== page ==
Vondell, my water aerobics buddy, told me right away: “You need a sequel.” Others said the same thing, so I started thinking about the further adventures of Julia Darling and Mr. Otto. I had enjoyed the characters, which is what a writer is supposed to do, or she’d never put a word on a page. And Julia and Mr. Otto were special to me, because I was finally writing a book that explored my own LDS roots a little.
Enduring Light took me only two months to write, because I knew those characters well. I must agree now with the folks who wanted more, because I wanted to know what happened to them, too. I’ve never written a book as fast as I wrote Enduring Light. Guess it was meant to be.
I wanted Enduring Light to be a loving portrait of a brand new marriage, one for time and eternity, which is how we do it in the Mormon faith. That means taking the good along with the bad and persisting. Since it was written for a largely LDS audience, I suppose, and since Cedar Fort, Inc. doesn’t go in for the graphic, it had to be a sexy book without being, well, sexy.
You can determine if I succeeded in that, but a lovely review from Publisher’s Weekly calls it “endearing” so I think it made the grade. This is a couple, after surmounting some heavy obstacles, who are in love, and the readers deserve to know that.
My personal favorite part of the book? I have many, but this one shines through: I dedicated it to Laura Lee Wilkinson, a rancher’s daughter from Laramie Peak, Wyoming, who married her cowboy, Chuck. After a long marriage, and several years of struggle with Chuck’s Alzheimer’s, and congestive heart failure, Chuck passed away last April. Laura misses her cowboy.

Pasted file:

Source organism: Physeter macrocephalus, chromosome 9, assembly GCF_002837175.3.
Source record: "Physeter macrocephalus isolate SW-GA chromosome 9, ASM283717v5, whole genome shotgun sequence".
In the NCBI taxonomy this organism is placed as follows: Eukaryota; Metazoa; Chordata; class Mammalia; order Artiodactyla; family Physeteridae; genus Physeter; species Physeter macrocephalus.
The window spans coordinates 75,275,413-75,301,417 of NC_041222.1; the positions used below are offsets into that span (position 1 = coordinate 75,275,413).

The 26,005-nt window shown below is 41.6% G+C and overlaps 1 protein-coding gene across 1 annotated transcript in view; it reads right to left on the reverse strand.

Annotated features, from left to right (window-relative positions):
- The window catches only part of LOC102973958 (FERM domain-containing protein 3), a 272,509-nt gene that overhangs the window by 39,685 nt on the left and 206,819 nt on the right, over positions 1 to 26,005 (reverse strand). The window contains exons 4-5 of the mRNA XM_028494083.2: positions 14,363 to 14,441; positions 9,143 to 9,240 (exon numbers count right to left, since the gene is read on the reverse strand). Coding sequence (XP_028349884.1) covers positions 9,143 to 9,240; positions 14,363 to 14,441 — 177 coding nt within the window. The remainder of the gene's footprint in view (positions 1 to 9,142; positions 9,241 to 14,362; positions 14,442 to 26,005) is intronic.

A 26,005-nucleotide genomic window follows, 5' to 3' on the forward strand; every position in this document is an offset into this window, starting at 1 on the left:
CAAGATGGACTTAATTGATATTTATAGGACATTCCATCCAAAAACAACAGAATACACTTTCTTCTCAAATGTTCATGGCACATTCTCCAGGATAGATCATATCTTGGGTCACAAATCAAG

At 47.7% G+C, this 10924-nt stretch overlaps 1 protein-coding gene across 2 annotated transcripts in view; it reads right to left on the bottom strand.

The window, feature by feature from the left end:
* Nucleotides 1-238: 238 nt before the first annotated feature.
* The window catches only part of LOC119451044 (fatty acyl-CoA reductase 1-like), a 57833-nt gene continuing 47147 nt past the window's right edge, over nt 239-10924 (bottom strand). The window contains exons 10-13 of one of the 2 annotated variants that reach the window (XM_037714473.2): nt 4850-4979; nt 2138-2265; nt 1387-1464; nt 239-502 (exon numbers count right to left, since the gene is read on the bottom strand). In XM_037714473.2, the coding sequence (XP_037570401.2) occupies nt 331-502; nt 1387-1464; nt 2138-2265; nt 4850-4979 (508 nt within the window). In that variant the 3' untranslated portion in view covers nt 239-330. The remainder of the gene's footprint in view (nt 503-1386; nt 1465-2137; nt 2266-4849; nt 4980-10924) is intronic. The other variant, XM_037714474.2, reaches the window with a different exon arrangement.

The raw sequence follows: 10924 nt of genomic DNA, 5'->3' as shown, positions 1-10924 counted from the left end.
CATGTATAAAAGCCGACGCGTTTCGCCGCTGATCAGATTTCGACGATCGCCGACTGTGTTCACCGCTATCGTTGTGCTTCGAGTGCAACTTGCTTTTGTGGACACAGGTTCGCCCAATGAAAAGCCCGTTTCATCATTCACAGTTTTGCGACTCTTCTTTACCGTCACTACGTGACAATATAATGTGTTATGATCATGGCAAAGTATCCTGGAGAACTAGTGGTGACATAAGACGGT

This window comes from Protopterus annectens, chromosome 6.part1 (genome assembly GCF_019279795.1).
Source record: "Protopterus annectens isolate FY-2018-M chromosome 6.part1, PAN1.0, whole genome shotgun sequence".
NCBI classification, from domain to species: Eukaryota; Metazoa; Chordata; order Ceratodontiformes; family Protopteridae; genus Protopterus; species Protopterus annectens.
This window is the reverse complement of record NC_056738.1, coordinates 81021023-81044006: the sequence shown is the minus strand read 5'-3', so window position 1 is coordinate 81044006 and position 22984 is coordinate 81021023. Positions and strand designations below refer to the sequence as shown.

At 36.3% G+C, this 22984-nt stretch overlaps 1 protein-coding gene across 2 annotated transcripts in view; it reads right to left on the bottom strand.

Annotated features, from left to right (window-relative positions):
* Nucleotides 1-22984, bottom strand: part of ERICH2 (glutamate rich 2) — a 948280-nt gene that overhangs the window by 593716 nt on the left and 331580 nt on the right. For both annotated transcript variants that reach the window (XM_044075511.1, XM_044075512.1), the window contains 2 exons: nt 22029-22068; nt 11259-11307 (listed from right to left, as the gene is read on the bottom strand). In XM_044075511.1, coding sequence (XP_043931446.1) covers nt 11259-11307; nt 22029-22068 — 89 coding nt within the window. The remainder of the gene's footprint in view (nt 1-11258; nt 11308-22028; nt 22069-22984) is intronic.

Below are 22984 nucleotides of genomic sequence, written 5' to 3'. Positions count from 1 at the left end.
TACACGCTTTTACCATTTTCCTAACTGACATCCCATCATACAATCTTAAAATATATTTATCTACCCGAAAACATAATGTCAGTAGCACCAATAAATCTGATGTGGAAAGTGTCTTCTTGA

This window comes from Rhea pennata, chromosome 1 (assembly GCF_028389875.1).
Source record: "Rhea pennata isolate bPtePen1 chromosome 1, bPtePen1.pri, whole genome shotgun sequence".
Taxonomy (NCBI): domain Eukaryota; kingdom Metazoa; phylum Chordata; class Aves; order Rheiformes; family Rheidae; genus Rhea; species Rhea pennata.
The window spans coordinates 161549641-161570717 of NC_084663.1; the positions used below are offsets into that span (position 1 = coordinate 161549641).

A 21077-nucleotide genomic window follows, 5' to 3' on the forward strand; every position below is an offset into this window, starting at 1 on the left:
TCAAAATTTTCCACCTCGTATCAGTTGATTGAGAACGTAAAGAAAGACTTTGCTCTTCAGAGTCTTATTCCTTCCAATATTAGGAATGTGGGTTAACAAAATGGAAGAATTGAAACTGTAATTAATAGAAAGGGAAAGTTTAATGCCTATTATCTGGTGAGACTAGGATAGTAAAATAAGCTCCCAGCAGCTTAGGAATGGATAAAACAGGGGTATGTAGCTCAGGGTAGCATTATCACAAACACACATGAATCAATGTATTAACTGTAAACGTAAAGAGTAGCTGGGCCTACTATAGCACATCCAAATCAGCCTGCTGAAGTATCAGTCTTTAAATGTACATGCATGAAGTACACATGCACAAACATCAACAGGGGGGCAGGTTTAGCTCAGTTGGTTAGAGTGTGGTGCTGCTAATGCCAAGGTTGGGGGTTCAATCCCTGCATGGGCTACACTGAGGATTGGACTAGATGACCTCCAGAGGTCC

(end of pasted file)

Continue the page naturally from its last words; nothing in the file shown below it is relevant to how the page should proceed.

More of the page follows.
The dedication reads, “To Laura Lee Wilkinson, who loves a cowboy, ranching and Wyoming.” Love doesn’t die, which is why that dedication is in the present tense.
In the novel, Mr. Otto mentions a rancher, name of Bell, who lives at Laramie Peak. That’s Laura Lee’s grandfather. You see, beyond the story itself, this is how a writer has fun: writing to include her friends in the adventure.
So thank you, Vondell, Laura Lee, and a bunch of readers. You were right. We did need to know more about loving and enduring.
About the author:
Carla Kelly is a veteran of the New York and international publishing world. The author of more than thirty novels and novellas for Donal I. Fine Co., Signet, and Harlequin, Carla is the recipient of two Rita Awards (think Oscars for romance writing) from Romance Writers of America and two Spur Awards (think Oscars for western fiction) from Western Writers of America.
Recently, she's been writing Regency romances (think Pride and Prejudice) set in the Royal Navy's Channel Fleet during the Napoleonic Wars between England and France. She comes by the love of the ocean from her childhood as a Navy brat.
Carla's history background makes her no stranger to footnote work, either. During her National Park Service days at the Fort Union Trading Post National Historic site, Carla edited Friedrich Kurz's fur trade journal. She recently completed a short history of Fort Buford, where Sitting Bull surrendered in 1881.
Following the "dumb luck" principle that has guided their lives, the Kellys recently moved to Wellington, Utah, from North Dakota and couldn't be happier in their new location. In her spare time, Carla volunteers at the Railroad and Mining Museum in Helper, Utah. She likes to visit her five children, who live here and there around the United States. Her favorite place in Utah is Manti, located after a drive on the scenic byway through Huntington Canyon.
Any why is she so happy these days? Carla looks forward to writing for an LDS audience now, where she feels most at home.
You can find out more on Carla Kelly's blog, Facebook, and the Book Poster page.